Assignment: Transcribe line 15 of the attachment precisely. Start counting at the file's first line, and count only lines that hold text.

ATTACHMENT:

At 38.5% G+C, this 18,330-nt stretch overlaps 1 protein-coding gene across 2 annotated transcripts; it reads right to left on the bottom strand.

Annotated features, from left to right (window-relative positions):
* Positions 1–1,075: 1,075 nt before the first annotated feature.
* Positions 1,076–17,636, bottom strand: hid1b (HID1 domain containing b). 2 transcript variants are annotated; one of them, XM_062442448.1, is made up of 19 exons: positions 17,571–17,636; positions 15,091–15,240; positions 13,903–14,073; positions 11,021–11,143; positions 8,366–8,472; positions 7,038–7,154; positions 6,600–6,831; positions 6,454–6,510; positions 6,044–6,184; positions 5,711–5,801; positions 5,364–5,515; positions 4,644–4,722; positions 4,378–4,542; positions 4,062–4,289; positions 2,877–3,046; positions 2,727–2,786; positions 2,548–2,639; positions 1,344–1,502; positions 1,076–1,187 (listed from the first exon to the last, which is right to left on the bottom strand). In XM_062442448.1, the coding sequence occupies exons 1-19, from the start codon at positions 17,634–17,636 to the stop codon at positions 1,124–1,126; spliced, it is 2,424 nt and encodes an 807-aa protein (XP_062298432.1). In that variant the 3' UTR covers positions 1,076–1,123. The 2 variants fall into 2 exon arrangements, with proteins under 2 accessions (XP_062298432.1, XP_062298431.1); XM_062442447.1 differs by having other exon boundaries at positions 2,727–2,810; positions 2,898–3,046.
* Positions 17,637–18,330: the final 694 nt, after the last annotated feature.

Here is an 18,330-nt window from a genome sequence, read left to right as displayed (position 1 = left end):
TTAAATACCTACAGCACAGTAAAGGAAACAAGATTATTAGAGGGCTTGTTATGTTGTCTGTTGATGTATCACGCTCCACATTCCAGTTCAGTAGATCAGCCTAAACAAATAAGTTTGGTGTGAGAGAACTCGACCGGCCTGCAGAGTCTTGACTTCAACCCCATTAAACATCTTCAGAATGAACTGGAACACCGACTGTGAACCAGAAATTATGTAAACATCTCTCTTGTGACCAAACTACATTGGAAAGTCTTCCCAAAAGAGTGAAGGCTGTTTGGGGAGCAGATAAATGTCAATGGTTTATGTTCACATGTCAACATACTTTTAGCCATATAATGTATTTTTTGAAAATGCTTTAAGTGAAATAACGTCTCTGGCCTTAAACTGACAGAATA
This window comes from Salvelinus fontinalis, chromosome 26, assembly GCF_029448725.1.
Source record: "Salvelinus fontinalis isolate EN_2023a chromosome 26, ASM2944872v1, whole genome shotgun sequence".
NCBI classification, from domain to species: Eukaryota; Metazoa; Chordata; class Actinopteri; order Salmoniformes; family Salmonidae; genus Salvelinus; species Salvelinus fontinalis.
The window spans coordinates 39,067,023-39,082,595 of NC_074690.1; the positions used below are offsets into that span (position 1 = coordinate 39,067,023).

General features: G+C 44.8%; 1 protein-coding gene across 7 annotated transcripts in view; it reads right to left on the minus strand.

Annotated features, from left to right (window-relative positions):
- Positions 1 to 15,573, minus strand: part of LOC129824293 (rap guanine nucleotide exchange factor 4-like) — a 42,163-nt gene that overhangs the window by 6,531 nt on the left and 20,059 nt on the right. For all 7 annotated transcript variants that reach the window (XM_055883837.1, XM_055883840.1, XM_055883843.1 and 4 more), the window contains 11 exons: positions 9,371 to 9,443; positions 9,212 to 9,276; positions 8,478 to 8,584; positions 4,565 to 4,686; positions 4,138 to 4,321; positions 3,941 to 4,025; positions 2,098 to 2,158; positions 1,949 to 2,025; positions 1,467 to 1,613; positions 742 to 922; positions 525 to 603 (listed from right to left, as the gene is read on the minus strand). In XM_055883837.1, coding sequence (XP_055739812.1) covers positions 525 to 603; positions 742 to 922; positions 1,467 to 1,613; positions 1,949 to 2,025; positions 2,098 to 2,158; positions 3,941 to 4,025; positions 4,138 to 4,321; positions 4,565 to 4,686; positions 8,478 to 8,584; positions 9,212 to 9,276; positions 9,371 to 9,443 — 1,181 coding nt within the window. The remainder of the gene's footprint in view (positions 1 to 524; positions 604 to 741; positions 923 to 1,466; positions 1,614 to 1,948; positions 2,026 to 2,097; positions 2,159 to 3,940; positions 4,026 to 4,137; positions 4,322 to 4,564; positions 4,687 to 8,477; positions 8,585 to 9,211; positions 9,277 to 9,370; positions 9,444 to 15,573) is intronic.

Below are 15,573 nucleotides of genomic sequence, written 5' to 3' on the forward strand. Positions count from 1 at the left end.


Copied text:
Below are 15,573 nucleotides of genomic sequence, written 5' to 3' on the forward strand. Positions count from 1 at the left end.